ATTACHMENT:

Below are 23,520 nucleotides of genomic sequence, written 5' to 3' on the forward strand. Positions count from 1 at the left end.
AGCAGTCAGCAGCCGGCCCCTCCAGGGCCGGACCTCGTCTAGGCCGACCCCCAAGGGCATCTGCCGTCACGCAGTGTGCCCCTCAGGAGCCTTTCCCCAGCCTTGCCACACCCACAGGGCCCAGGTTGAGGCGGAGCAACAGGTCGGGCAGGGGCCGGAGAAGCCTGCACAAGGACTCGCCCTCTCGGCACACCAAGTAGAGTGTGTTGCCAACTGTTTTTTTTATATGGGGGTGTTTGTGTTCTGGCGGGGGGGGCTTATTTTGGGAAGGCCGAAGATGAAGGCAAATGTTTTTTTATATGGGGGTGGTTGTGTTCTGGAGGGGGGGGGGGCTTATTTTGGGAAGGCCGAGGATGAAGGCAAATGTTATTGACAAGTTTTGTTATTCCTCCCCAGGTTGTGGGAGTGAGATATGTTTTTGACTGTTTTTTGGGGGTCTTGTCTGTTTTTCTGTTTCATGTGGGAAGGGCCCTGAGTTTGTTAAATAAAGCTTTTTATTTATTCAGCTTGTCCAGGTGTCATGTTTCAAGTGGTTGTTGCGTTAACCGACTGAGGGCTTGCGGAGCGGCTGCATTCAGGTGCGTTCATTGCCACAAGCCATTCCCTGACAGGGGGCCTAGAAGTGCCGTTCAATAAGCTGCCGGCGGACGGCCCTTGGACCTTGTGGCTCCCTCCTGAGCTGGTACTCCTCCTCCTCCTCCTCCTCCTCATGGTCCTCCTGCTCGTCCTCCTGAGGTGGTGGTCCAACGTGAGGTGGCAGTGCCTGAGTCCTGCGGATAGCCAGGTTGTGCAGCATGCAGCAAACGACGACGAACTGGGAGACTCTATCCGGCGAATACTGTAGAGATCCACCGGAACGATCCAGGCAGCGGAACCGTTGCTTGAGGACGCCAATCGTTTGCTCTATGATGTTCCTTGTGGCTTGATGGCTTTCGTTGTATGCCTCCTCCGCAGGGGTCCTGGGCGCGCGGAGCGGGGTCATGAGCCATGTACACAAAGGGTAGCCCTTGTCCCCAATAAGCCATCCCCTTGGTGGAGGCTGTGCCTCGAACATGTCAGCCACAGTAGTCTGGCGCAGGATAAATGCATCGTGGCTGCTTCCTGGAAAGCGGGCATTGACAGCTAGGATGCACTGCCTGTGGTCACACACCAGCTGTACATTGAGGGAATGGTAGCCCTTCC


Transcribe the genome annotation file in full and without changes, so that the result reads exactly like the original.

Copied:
Below are 23,520 nucleotides of genomic sequence, written 5' to 3' on the forward strand. Positions count from 1 at the left end.
AGCAGTCAGCAGCCGGCCCCTCCAGGGCCGGACCTCGTCTAGGCCGACCCCCAAGGGCATCTGCCGTCACGCAGTGTGCCCCTCAGGAGCCTTTCCCCAGCCTTGCCACACCCACAGGGCCCAGGTTGAGGCGGAGCAACAGGTCGGGCAGGGGCCGGAGAAGCCTGCACAAGGACTCGCCCTCTCGGCACACCAAGTAGAGTGTGTTGCCAACTGTTTTTTTTATATGGGGGTGTTTGTGTTCTGGCGGGGGGGGCTTATTTTGGGAAGGCCGAAGATGAAGGCAAATGTTTTTTTATATGGGGGTGGTTGTGTTCTGGAGGGGGGGGGGGCTTATTTTGGGAAGGCCGAGGATGAAGGCAAATGTTATTGACAAGTTTTGTTATTCCTCCCCAGGTTGTGGGAGTGAGATATGTTTTTGACTGTTTTTTGGGGGTCTTGTCTGTTTTTCTGTTTCATGTGGGAAGGGCCCTGAGTTTGTTAAATAAAGCTTTTTATTTATTCAGCTTGTCCAGGTGTCATGTTTCAAGTGGTTGTTGCGTTAACCGACTGAGGGCTTGCGGAGCGGCTGCATTCAGGTGCGTTCATTGCCACAAGCCATTCCCTGACAGGGGGCCTAGAAGTGCCGTTCAATAAGCTGCCGGCGGACGGCCCTTGGACCTTGTGGCTCCCTCCTGAGCTGGTACTCCTCCTCCTCCTCCTCCTCCTCATGGTCCTCCTGCTCGTCCTCCTGAGGTGGTGGTCCAACGTGAGGTGGCAGTGCCTGAGTCCTGCGGATAGCCAGGTTGTGCAGCATGCAGCAAACGACGACGAACTGGGAGACTCTATCCGGCGAATACTGTAGAGATCCACCGGAACGATCCAGGCAGCGGAACCGTTGCTTGAGGACGCCAATCGTTTGCTCTATGATGTTCCTTGTGGCTTGATGGCTTTCGTTGTATGCCTCCTCCGCAGGGGTCCTGGGCGCGCGGAGCGGGGTCATGAGCCATGTACACAAAGGGTAGCCCTTGTCCCCAATAAGCCATCCCCTTGGTGGAGGCTGTGCCTCGAACATGTCAGCCACAGTAGTCTGGCGCAGGATAAATGCATCGTGGCTGCTTCCTGGAAAGCGGGCATTGACAGCTAGGATGCACTGCCTGTGGTCACACACCAGCTGTACATTGAGGGAATGGTAGCCCTTCC